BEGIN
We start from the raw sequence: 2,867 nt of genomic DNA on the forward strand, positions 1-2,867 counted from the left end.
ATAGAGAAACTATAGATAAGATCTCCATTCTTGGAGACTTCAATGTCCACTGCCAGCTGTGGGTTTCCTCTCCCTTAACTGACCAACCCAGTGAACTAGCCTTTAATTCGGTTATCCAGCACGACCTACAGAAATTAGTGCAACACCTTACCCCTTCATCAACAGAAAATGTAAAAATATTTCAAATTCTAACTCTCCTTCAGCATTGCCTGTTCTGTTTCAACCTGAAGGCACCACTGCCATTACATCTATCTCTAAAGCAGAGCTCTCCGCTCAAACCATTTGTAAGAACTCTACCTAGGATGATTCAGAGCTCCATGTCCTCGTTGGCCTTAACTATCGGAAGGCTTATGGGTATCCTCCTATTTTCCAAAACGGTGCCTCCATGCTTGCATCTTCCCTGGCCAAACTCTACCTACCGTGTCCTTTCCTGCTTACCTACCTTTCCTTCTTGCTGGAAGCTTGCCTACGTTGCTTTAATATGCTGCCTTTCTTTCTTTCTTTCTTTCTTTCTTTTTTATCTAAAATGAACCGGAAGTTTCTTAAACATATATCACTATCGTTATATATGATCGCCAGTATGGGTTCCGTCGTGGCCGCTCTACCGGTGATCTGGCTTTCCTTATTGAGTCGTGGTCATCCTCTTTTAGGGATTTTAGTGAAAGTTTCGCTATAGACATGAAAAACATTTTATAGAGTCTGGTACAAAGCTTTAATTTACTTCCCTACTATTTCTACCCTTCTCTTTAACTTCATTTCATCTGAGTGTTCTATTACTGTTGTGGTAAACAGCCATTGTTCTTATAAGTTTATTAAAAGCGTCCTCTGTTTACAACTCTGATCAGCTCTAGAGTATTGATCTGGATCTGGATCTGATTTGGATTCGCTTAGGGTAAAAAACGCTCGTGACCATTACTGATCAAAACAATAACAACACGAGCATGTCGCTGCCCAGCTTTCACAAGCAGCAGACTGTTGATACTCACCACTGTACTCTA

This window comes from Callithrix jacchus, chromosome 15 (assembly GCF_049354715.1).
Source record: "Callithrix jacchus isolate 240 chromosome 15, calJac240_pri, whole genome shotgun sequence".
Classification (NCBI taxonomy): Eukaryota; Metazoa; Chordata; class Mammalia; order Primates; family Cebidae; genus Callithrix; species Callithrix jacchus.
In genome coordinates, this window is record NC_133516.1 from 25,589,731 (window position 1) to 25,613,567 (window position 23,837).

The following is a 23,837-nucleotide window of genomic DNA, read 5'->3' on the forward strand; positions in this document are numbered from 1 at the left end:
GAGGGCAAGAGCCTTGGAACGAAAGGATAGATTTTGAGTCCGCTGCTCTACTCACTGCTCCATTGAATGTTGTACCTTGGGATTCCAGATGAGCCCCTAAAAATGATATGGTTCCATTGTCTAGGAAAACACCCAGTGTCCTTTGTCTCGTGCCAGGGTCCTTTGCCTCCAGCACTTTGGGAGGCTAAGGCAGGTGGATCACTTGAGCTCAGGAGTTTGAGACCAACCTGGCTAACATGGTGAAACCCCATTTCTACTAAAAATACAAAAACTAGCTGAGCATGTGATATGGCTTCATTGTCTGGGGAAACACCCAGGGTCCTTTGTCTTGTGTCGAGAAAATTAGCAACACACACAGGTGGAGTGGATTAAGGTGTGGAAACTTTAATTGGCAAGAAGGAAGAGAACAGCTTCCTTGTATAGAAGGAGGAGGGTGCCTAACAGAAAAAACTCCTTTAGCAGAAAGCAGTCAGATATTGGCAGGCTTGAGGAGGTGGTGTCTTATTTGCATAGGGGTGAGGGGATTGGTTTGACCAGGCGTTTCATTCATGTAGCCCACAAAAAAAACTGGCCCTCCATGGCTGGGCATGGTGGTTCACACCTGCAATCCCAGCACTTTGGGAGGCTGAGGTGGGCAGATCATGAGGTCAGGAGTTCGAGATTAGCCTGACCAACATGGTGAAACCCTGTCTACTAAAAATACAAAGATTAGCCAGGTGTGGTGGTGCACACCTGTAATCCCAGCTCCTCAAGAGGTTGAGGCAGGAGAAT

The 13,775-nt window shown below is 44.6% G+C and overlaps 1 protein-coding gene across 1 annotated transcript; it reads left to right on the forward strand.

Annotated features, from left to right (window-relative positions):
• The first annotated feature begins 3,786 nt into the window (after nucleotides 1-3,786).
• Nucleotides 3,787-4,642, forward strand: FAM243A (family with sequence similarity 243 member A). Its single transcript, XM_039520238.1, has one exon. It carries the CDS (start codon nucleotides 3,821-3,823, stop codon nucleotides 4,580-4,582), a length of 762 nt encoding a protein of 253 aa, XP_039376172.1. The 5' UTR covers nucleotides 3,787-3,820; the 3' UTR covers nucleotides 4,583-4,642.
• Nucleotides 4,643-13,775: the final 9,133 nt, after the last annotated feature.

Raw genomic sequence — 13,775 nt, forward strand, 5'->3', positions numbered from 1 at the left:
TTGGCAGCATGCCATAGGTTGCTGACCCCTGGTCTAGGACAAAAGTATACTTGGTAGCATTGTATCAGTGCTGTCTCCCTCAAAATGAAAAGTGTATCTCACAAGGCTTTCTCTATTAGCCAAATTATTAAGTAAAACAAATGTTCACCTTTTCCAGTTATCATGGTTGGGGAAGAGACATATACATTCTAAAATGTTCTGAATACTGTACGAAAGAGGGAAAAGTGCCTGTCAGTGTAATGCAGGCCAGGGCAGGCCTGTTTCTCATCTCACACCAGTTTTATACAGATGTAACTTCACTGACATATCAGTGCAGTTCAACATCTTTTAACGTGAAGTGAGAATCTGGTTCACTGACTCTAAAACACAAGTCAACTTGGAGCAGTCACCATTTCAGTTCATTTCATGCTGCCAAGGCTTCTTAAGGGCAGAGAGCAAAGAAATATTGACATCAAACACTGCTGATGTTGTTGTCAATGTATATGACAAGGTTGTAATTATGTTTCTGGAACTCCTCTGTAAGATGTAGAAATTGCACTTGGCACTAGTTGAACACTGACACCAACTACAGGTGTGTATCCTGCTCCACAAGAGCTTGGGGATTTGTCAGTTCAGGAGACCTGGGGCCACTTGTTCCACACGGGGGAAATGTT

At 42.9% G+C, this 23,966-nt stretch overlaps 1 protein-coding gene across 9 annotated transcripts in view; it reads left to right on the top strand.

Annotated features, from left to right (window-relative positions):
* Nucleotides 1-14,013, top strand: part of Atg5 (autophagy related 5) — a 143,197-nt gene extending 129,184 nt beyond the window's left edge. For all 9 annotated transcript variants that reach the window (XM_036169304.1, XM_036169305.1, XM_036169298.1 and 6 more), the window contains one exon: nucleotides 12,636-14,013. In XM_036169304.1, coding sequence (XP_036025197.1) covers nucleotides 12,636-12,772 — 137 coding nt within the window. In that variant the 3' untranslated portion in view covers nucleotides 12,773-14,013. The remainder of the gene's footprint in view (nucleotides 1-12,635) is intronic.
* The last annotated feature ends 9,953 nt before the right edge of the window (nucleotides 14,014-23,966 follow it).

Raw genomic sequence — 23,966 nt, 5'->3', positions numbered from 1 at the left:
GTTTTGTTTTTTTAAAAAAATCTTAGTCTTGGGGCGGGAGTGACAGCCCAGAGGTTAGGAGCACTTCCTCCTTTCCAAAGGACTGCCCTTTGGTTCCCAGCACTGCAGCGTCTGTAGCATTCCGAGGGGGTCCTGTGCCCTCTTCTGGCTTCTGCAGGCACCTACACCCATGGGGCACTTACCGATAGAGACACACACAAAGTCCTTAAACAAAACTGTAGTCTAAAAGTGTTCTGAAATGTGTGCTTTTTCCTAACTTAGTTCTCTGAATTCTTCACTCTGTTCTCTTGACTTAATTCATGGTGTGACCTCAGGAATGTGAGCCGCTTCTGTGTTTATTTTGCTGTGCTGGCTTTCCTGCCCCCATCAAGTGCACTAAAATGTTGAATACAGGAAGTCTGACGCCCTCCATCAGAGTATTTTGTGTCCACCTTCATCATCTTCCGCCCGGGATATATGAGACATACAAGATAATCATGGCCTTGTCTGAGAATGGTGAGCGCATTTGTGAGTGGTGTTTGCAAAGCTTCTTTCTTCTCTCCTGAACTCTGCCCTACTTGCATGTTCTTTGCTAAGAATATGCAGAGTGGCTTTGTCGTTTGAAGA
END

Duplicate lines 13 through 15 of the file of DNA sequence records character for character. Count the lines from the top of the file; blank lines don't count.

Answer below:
• Nucleotides 4,643-13,775: the final 9,133 nt, after the last annotated feature.

Raw genomic sequence — 13,775 nt, forward strand, 5'->3', positions numbered from 1 at the left:
TTGGCAGCATGCCATAGGTTGCTGACCCCTGGTCTAGGACAAAAGTATACTTGGTAGCATTGTATCAGTGCTGTCTCCCTCAAAATGAAAAGTGTATCTCACAAGGCTTTCTCTATTAGCCAAATTATTAAGTAAAACAAATGTTCACCTTTTCCAGTTATCATGGTTGGGGAAGAGACATATACATTCTAAAATGTTCTGAATACTGTACGAAAGAGGGAAAAGTGCCTGTCAGTGTAATGCAGGCCAGGGCAGGCCTGTTTCTCATCTCACACCAGTTTTATACAGATGTAACTTCACTGACATATCAGTGCAGTTCAACATCTTTTAACGTGAAGTGAGAATCTGGTTCACTGACTCTAAAACACAAGTCAACTTGGAGCAGTCACCATTTCAGTTCATTTCATGCTGCCAAGGCTTCTTAAGGGCAGAGAGCAAAGAAATATTGACATCAAACACTGCTGATGTTGTTGTCAATGTATATGACAAGGTTGTAATTATGTTTCTGGAACTCCTCTGTAAGATGTAGAAATTGCACTTGGCACTAGTTGAACACTGACACCAACTACAGGTGTGTATCCTGCTCCACAAGAGCTTGGGGATTTGTCAGTTCAGGAGACCTGGGGCCACTTGTTCCACACGGGGGAAATGTT